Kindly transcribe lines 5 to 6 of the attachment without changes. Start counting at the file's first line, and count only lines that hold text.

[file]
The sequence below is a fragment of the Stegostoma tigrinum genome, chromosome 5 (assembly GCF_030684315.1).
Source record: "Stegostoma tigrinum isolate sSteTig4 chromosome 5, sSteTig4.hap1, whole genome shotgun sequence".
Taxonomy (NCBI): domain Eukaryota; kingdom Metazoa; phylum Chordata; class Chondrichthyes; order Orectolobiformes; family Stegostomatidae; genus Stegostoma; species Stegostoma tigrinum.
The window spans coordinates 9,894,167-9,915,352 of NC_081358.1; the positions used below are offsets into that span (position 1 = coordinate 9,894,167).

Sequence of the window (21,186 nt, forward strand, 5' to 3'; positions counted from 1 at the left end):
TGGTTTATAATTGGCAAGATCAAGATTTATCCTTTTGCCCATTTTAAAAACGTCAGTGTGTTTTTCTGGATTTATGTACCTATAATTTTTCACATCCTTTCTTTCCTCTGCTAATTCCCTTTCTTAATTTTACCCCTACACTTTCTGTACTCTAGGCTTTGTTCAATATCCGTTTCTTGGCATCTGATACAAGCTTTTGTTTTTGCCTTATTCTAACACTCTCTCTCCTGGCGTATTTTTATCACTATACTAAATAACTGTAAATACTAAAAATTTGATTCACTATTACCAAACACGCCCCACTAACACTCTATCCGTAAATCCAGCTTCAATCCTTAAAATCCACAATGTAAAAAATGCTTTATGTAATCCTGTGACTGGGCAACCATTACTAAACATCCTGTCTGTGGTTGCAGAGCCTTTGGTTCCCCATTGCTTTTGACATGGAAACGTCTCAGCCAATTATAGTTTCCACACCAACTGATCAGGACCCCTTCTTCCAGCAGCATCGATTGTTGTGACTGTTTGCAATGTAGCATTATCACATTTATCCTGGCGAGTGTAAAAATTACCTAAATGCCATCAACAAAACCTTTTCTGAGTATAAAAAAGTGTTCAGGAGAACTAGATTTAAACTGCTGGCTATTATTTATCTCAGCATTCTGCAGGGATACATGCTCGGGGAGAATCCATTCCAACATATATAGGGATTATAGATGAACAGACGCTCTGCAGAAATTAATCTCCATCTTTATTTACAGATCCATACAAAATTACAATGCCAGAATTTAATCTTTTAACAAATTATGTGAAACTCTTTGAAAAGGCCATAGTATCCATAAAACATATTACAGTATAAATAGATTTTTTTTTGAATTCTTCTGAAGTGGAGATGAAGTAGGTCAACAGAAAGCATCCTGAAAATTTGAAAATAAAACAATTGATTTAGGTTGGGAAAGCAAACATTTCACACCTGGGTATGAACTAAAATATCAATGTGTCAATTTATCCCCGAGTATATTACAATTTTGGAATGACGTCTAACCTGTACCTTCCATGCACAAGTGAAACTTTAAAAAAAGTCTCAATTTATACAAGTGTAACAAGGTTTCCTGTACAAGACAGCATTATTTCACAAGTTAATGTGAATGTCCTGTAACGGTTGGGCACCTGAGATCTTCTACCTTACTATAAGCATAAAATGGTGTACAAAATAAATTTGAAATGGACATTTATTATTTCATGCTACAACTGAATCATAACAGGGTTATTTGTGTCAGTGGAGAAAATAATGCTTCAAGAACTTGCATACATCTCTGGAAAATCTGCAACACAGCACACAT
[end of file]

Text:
Sequence of the window (21,186 nt, forward strand, 5' to 3'; positions counted from 1 at the left end):
TGGTTTATAATTGGCAAGATCAAGATTTATCCTTTTGCCCATTTTAAAAACGTCAGTGTGTTTTTCTGGATTTATGTACCTATAATTTTTCACATCCTTTCTTTCCTCTGCTAATTCCCTTTCTTAATTTTACCCCTACACTTTCTGTACTCTAGGCTTTGTTCAATATCCGTTTCTTGGCATCTGATACAAGCTTTTGTTTTTGCCTTATTCTAACACTCTCTCTCCTGGCGTATTTTTATCACTATACTAAATAACTGTAAATACTAAAAATTTGATTCACTATTACCAAACACGCCCCACTAACACTCTATCCGTAAATCCAGCTTCAATCCTTAAAATCCACAATGTAAAAAATGCTTTATGTAATCCTGTGACTGGGCAACCATTACTAAACATCCTGTCTGTGGTTGCAGAGCCTTTGGTTCCCCATTGCTTTTGACATGGAAACGTCTCAGCCAATTATAGTTTCCACACCAACTGATCAGGACCCCTTCTTCCAGCAGCATCGATTGTTGTGACTGTTTGCAATGTAGCATTATCACATTTATCCTGGCGAGTGTAAAAATTACCTAAATGCCATCAACAAAACCTTTTCTGAGTATAAAAAAGTGTTCAGGAGAACTAGATTTAAACTGCTGGCTATTATTTATCTCAGCATTCTGCAGGGATACATGCTCGGGGAGAATCCATTCCAACATATATAGGGATTATAGATGAACAGACGCTCTGCAGAAATTAATCTCCATCTTTATTTACAGATCCATACAAAATTACAATGCCAGAATTTAATCTTTTAACAAATTATGTGAAACTCTTTGAAAAGGCCATAGTATCCATAAAACATATTACAGTATAAATAGATTTTTTTTTGAATTCTTCTGAAGTGGAGATGAAGTAGGTCAACAGAAAGCATCCTGAAAATTTGAAAATAAAACAATTGATTTAGGTTGGGAAAGCAAACATTTCACACCTGGGTATGAACTAAAATATCAATGTGTCAATTTATCCCCGAGTATATTACAATTTTGGAATGACGTCTAACCTGTACCTTCCATGCACAAGTGAAACTTTAAAAAAAGTCTCAATTTATACAAGTGTAACAAGGTTTCCTGTACAAGACAGCATTATTTCACAAGTTAATGTGAATGTCCTGTAACGGTTGGGCACCTGAGATCTTCTACCTTACTATAAGCATAAAATGGTGTACAAAATAAATTTGAAATGGACATTTATTATTTCATGCTACAACTGAATCATAACAGGGTTATTTGTGTCAGTGGAGAAAATAATGCTTCAAGAACTTGCATACATCTCTGGAAAATCTGCAACACAGCACACAT